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Last week, the federal government announced changes to its Own-Source Revenue (“OSR”) Policy held in relation to self-governing First Nations. Specifically, the government declared a moratorium of “up to three years” on OSR claw-backs.

Own-source revenue

What is Own-Source Revenue?

OSR refers to revenue obtained by a First Nation, other than through grants from Indigenous Affairs, or other government agencies. Like provincial governments, self-governing First Nations can generate revenue through direct taxation and natural resources royalties. Some First Nations also generate significant revenue through commercial activities.

Current policy

Under the current OSR policy, the federal government claws back federal grants based on the amount of OSR generated – a concept that carries intuitive appeal and that reflects the long-term goals of many First Nations. In fact, most (if not all) First Nations look forward to a time when they will be completely self-sustaining and financially independent.

The challenge for First Nations lies, however, with a potentially overly rigid implementation structure. Under the policy framework set out by INAC’s Fiscal Approach for Self-Government Arrangements, the government intended to claw back funding by 50% of OSR obtained by self-governing First Nations. The policy sets claw backs to come into force incrementally, beginning at year six of a self-government agreement, and to be in full force by year 20.

Some First Nations have argued that more flexibility is needed during this crucial transition phase, to reflect the economic realities. It is important to remember that self-governing First Nations are responsible for delivering services to their communities, including housing, education, child and family services, and clean water. Moreover, the funding gap between reserve and non-reserve Canadian communities is well documented.

The current policy, in principle, allows claw-backs for communities that may be generating some OSR, but who may nevertheless be well below the Canadian average in terms of government funding for essential services.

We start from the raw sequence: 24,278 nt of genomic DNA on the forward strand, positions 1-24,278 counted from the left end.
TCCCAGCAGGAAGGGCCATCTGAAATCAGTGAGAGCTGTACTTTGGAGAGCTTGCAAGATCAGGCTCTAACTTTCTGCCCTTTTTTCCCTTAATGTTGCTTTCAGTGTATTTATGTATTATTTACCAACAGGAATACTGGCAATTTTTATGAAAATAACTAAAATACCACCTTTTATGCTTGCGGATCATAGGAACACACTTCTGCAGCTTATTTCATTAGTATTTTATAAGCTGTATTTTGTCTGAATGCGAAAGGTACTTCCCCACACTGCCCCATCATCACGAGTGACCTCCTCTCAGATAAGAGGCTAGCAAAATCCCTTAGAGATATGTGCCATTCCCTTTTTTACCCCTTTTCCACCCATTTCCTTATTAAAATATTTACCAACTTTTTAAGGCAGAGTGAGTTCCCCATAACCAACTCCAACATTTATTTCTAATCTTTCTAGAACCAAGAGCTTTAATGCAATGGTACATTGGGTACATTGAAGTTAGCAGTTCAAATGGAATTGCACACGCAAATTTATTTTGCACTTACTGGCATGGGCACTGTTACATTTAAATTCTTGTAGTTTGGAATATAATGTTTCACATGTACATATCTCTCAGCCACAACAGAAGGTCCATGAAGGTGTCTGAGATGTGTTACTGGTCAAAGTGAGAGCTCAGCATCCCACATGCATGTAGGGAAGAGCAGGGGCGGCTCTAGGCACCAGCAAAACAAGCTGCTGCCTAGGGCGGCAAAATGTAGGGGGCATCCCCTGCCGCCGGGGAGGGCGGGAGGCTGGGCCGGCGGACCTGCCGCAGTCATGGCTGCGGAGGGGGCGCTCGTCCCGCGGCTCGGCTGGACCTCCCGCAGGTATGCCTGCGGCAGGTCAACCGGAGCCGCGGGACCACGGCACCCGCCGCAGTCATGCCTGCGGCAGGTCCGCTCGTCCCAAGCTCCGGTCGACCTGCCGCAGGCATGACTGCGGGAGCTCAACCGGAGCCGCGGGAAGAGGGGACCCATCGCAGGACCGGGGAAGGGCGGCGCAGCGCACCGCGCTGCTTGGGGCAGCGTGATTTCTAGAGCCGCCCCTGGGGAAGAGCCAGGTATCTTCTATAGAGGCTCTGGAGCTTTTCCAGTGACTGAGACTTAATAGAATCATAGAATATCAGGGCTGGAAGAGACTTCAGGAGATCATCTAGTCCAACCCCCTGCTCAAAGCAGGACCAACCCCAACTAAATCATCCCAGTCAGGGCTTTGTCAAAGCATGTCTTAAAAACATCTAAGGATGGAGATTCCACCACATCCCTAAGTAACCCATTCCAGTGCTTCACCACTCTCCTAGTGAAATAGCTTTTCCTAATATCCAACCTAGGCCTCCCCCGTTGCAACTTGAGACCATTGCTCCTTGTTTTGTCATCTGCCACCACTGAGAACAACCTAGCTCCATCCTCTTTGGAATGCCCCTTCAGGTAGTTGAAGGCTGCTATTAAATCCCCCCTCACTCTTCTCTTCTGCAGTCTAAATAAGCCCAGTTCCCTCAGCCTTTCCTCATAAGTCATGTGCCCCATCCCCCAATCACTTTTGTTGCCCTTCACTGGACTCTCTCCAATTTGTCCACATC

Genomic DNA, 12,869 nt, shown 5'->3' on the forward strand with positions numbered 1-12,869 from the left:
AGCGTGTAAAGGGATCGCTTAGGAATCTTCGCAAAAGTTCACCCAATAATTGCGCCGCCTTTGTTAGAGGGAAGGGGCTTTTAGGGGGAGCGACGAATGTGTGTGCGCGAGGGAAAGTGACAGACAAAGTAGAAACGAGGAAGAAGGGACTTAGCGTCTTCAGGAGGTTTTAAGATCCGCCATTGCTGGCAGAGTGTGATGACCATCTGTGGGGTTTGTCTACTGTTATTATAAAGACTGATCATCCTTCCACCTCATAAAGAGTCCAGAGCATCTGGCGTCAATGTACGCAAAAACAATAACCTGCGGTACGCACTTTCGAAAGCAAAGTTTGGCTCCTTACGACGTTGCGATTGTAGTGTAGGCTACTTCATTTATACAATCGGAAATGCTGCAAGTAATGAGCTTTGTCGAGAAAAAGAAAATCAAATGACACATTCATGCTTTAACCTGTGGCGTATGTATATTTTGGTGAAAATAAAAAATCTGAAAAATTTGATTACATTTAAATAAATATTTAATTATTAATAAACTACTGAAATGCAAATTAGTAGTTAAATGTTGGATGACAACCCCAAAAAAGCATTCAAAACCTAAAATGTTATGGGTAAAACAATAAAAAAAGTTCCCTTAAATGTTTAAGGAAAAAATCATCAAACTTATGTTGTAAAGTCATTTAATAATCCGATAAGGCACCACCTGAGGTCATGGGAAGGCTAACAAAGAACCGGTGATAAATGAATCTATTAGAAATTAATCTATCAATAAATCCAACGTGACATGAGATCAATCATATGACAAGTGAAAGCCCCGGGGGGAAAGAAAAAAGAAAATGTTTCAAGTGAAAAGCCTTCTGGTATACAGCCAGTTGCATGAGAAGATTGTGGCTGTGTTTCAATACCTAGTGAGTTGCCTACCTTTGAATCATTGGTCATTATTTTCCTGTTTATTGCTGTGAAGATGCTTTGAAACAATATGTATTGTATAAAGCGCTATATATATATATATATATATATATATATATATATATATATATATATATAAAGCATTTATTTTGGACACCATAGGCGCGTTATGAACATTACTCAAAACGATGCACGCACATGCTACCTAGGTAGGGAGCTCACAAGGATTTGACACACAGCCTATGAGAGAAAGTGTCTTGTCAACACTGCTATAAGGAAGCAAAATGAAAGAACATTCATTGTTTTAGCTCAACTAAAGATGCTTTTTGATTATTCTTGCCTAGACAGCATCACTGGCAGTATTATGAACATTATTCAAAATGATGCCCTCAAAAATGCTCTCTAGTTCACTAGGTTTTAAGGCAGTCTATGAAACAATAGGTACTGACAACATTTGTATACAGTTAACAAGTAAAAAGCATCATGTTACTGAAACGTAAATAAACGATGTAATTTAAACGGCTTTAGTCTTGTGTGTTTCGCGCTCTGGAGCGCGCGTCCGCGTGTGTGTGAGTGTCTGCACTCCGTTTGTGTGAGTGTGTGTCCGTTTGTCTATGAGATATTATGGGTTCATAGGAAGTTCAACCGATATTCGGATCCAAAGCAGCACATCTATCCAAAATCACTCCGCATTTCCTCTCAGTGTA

Proposals for reform have included linking claw backs to revenue targets, or implementing graduated claw-back rates similar to the income tax structure.

The proposed changes come at a time when funding for First Nations is as hot a topic as ever. Indeed, just two weeks ago, the government announced its intention to have the Federal Court review the decision of the Canadian Human Rights Tribunal that demanded on-reserve children receive equal access to essential services.

More importantly, uncertainty looms large over the question of federal responsibility. Recall that the Supreme Court recently held, in Daniels v. Canada (Indian Affairs and Northern Development), that non-status Indians and Metis fall under federal jurisdiction. Pending changes to registration under the Indian Act may open the door to a significant number of new status Indians, a population that has more than doubled under the various Indian Act amendments since 1986.

A potentially huge population thus stands waiting at the door for their piece of the fixed-pie that is First Nations funding; funding that from 1996 to 2016 was limited to annual increases of 2%, even though the cost of doing business has seen greater growth.

Although the changes to the OSR policy affect self-governing First Nations only, they will undoubtedly be welcomed by the greater community as a step in the right direction.

If you have any further questions about own-source revenue, contact our Indigenous Law Group today.

This content is not intended to provide legal advice or opinion as neither can be given without reference to specific events and situations. © 2021 Nelligan O’Brien Payne LLP.

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